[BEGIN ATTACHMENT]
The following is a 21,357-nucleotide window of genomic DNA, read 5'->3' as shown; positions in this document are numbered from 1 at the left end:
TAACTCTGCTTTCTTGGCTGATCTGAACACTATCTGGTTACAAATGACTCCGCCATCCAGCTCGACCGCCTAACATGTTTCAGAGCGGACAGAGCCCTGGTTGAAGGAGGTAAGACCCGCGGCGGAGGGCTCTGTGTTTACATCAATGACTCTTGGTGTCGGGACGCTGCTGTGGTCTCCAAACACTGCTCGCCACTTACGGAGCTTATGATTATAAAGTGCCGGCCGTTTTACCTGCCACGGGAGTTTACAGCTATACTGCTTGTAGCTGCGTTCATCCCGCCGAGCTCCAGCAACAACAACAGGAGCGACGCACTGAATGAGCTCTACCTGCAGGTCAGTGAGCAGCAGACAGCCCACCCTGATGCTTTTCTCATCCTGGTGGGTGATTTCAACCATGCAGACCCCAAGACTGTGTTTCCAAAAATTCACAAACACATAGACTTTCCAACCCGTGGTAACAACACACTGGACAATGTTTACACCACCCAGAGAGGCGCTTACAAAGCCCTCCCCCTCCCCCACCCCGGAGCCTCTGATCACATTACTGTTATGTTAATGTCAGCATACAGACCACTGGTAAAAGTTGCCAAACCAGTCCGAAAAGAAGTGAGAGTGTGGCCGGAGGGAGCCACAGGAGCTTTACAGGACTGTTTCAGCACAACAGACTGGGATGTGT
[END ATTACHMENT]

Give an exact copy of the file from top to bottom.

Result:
The following is a 21,357-nucleotide window of genomic DNA, read 5'->3' as shown; positions in this document are numbered from 1 at the left end:
TAACTCTGCTTTCTTGGCTGATCTGAACACTATCTGGTTACAAATGACTCCGCCATCCAGCTCGACCGCCTAACATGTTTCAGAGCGGACAGAGCCCTGGTTGAAGGAGGTAAGACCCGCGGCGGAGGGCTCTGTGTTTACATCAATGACTCTTGGTGTCGGGACGCTGCTGTGGTCTCCAAACACTGCTCGCCACTTACGGAGCTTATGATTATAAAGTGCCGGCCGTTTTACCTGCCACGGGAGTTTACAGCTATACTGCTTGTAGCTGCGTTCATCCCGCCGAGCTCCAGCAACAACAACAGGAGCGACGCACTGAATGAGCTCTACCTGCAGGTCAGTGAGCAGCAGACAGCCCACCCTGATGCTTTTCTCATCCTGGTGGGTGATTTCAACCATGCAGACCCCAAGACTGTGTTTCCAAAAATTCACAAACACATAGACTTTCCAACCCGTGGTAACAACACACTGGACAATGTTTACACCACCCAGAGAGGCGCTTACAAAGCCCTCCCCCTCCCCCACCCCGGAGCCTCTGATCACATTACTGTTATGTTAATGTCAGCATACAGACCACTGGTAAAAGTTGCCAAACCAGTCCGAAAAGAAGTGAGAGTGTGGCCGGAGGGAGCCACAGGAGCTTTACAGGACTGTTTCAGCACAACAGACTGGGATGTGT